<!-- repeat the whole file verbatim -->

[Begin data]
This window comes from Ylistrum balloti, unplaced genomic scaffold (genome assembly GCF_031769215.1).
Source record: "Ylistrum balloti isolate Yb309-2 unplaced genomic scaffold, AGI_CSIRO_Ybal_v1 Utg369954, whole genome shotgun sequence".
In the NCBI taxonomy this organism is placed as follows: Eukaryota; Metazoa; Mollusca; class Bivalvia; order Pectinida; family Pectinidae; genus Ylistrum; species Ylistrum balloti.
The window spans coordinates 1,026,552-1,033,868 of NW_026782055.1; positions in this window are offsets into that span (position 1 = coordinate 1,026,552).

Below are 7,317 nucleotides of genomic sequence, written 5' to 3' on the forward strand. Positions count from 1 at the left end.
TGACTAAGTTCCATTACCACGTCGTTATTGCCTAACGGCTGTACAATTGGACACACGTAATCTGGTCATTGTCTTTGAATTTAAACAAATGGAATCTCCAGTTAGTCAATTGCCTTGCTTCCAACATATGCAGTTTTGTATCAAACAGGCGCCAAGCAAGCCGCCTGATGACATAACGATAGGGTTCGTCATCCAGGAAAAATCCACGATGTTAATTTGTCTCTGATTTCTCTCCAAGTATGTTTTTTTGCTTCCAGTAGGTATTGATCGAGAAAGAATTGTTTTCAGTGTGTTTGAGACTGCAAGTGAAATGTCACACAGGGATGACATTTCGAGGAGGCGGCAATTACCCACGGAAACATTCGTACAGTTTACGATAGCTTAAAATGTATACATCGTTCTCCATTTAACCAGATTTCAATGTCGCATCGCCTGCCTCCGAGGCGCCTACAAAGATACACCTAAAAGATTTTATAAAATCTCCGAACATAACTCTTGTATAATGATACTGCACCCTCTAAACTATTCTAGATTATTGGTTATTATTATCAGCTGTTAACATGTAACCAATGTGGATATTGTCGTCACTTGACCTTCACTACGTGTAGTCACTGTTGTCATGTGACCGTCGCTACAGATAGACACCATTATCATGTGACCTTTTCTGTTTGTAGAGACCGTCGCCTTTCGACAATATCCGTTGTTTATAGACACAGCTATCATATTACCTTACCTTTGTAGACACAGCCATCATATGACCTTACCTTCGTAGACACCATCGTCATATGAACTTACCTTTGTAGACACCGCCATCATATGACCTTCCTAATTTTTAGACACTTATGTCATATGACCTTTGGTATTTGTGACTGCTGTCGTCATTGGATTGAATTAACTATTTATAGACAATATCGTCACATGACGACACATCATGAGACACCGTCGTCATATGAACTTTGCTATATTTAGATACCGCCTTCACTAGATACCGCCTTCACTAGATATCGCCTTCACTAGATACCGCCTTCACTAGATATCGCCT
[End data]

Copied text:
This window comes from Ylistrum balloti, unplaced genomic scaffold (genome assembly GCF_031769215.1).
Source record: "Ylistrum balloti isolate Yb309-2 unplaced genomic scaffold, AGI_CSIRO_Ybal_v1 Utg369954, whole genome shotgun sequence".
In the NCBI taxonomy this organism is placed as follows: Eukaryota; Metazoa; Mollusca; class Bivalvia; order Pectinida; family Pectinidae; genus Ylistrum; species Ylistrum balloti.
The window spans coordinates 1,026,552-1,033,868 of NW_026782055.1; positions in this window are offsets into that span (position 1 = coordinate 1,026,552).

Below are 7,317 nucleotides of genomic sequence, written 5' to 3' on the forward strand. Positions count from 1 at the left end.
TGACTAAGTTCCATTACCACGTCGTTATTGCCTAACGGCTGTACAATTGGACACACGTAATCTGGTCATTGTCTTTGAATTTAAACAAATGGAATCTCCAGTTAGTCAATTGCCTTGCTTCCAACATATGCAGTTTTGTATCAAACAGGCGCCAAGCAAGCCGCCTGATGACATAACGATAGGGTTCGTCATCCAGGAAAAATCCACGATGTTAATTTGTCTCTGATTTCTCTCCAAGTATGTTTTTTTGCTTCCAGTAGGTATTGATCGAGAAAGAATTGTTTTCAGTGTGTTTGAGACTGCAAGTGAAATGTCACACAGGGATGACATTTCGAGGAGGCGGCAATTACCCACGGAAACATTCGTACAGTTTACGATAGCTTAAAATGTATACATCGTTCTCCATTTAACCAGATTTCAATGTCGCATCGCCTGCCTCCGAGGCGCCTACAAAGATACACCTAAAAGATTTTATAAAATCTCCGAACATAACTCTTGTATAATGATACTGCACCCTCTAAACTATTCTAGATTATTGGTTATTATTATCAGCTGTTAACATGTAACCAATGTGGATATTGTCGTCACTTGACCTTCACTACGTGTAGTCACTGTTGTCATGTGACCGTCGCTACAGATAGACACCATTATCATGTGACCTTTTCTGTTTGTAGAGACCGTCGCCTTTCGACAATATCCGTTGTTTATAGACACAGCTATCATATTACCTTACCTTTGTAGACACAGCCATCATATGACCTTACCTTCGTAGACACCATCGTCATATGAACTTACCTTTGTAGACACCGCCATCATATGACCTTCCTAATTTTTAGACACTTATGTCATATGACCTTTGGTATTTGTGACTGCTGTCGTCATTGGATTGAATTAACTATTTATAGACAATATCGTCACATGACGACACATCATGAGACACCGTCGTCATATGAACTTTGCTATATTTAGATACCGCCTTCACTAGATACCGCCTTCACTAGATATCGCCTTCACTAGATACCGCCTTCACTAGATATCGCCT